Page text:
Some crystal ball gazing for 2020

Given the lackadaisical performance of our markets in 2019, a lot of people who are connected with it directly or indirectly are hoping for 2020 to be a much better year. Let me try and do some crystal ball gazing to speculate how the year might pan out. 

To begin with, it is important to understand that the global situation is really facing a lot of headwinds in economic terms and the cutrrent events unfolding are unlikely to change this any time soon. A lot of the global growth depends on countries such as US, China, Japan etc and the current context in this is not reassuring at all. In US, the impending impeachment of Trump is likely to cause a lot of friction and instability, the US-China trade talks are at best a patchwork, demand situation in any of these countries is also a cause for worry. The US stock markets however, are doing quite well compared to many others and this has caused money to flow into them. This really is a double whammy – countries such as India suffer from the negative situation in the US in terms of sentiment and also get impacted adversely as there is less FII money available. On top of these issues such as buying oil from Iran, the situation in Kashmir has caused a certain amount of cooling off between India and US which affects exports considerably.

For India though, the domestic situation is a far greater concern as compared to the international one. The implicit assumption last year was that a victory of the BJP led NDA will act as a tonic for the beleaguered markets and things would go well from there on. In practice the aggressive posturing by the BJP on a variety of issues, their inability to form the government in Maharashtra, loss in Jharkhand, continuing slide of the economy in terms of the IIP and GDP numbers have managed to create an uncertain situation and as we all know the markets do not like uncertainty. BJP presented 2 budgets in 2019 and both lacked direction and were completely unimaginative as far as growth was concerned. Yes, the current Finance minister did try and correct this by taking some measures when the market slide was unabated, and this has helped in recovery of the headline indices. In my opinion though this was too little and definitely too late.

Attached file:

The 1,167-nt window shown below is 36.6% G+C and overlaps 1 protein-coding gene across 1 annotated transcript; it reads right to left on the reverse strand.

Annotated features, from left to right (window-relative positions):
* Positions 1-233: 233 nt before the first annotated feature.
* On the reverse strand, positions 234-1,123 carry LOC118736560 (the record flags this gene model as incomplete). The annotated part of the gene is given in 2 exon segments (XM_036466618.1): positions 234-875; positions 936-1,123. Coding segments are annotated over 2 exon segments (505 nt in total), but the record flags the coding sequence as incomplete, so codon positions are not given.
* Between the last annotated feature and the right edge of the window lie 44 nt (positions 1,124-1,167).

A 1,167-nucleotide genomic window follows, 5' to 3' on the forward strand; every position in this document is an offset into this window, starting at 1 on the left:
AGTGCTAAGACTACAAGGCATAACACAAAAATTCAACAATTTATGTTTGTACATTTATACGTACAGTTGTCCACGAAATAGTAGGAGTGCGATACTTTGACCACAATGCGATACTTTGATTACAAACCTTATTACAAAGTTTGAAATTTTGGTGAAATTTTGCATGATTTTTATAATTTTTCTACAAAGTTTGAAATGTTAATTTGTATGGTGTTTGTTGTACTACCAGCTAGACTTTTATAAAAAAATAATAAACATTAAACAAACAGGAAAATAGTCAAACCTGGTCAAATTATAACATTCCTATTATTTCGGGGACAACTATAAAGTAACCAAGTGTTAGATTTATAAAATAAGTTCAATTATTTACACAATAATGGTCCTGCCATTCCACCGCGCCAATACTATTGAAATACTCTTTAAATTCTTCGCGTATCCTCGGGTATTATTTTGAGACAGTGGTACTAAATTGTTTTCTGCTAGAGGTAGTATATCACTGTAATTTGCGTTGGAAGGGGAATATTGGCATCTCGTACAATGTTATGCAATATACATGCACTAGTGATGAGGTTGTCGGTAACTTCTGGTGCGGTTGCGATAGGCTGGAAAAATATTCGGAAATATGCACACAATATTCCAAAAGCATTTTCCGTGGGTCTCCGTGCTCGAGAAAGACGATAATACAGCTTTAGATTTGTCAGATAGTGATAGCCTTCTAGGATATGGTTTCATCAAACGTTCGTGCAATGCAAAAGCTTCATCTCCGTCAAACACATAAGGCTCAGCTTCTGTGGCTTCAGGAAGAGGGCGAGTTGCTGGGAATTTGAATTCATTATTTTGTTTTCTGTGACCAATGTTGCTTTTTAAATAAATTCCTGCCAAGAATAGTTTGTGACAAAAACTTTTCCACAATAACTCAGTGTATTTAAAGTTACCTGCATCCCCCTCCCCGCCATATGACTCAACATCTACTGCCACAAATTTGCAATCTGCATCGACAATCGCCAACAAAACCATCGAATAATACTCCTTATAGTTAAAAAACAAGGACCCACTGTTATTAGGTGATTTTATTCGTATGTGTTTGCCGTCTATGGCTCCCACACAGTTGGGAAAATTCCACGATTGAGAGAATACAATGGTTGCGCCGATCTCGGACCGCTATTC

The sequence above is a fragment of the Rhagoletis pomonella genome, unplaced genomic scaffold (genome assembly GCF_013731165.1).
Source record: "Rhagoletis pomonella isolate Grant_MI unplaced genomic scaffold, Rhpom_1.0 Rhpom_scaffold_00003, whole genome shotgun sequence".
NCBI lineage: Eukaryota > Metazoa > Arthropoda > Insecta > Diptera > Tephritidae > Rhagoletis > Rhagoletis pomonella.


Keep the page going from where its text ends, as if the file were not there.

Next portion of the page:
Some of you may ask as to whether I am being unduly negative when the markets are at their life time highs. The point is the NIFTY and Sensex numbers are due to money being pumped into a few companies. The broader markets have remained pretty much where they were earlier and stocks like Yes Bank been beaten down so badly on price is an indication of lack of investor confidence. I see two real issues connected to each other in a very direct way. Firstly consumer confidence is at the lowest for a long time now and secondly this has resulted in consumption not picking up. A direct result is the earning growth of companies is muted and companies are reluctant to invest, even when they now have some unexpected extra money due to the cortprate tax cuts. Finally for all those who are saying that our indices should cause a cheer or two, look at the following data point. In 12 years from 2008 to 2020 January, NIFTY has gone from 6000 to 12000 levels. That is an annual return of 6 % and your money in a bank FD would have earned as much, definitely a lot more in instruments such as PPF.

All right, enough of the doom and gloom then, let us look forward. In terms of politics, though the BJP is well entrenched in the centre, they are losing the states and an united opposition poses a significant challenge in these elections. This may well cause the BJP to adopt more populist measures at the cost of fiscal prudence and this will have long term negative effects for the economy. In the short run though measures such as income tax cuts, reversal or reduction of LTCG taxes, lowered petrol prices will definitely help boost consumer confidence and hopefully also help in kickstarting the consumption demand. I see this happening in the second quarter of 2020 and the markets may well anticipate this and start rising in the early part of 2020 post the budget. If the cycle of events play out as expected and corporate earning growth is a reality finally, the market growth will also be sustained. I think this is possible if things are handled well from here on.

So finally for the predictions then – I think Nifty will be in the range of 12000 to 12500 till the budget and may well scale 13000 by June or so. From then the paths can be both choppy and uncertain – there is a possibility of reaching 14000 by December if all goes well but a more likely figure will be 13600 or so. However, if things go wrong it is quite easy to see Nifty back in the sub 13000 range, may be even lower than 12500. I think the first scenario will hold and am hoping for it too 🙂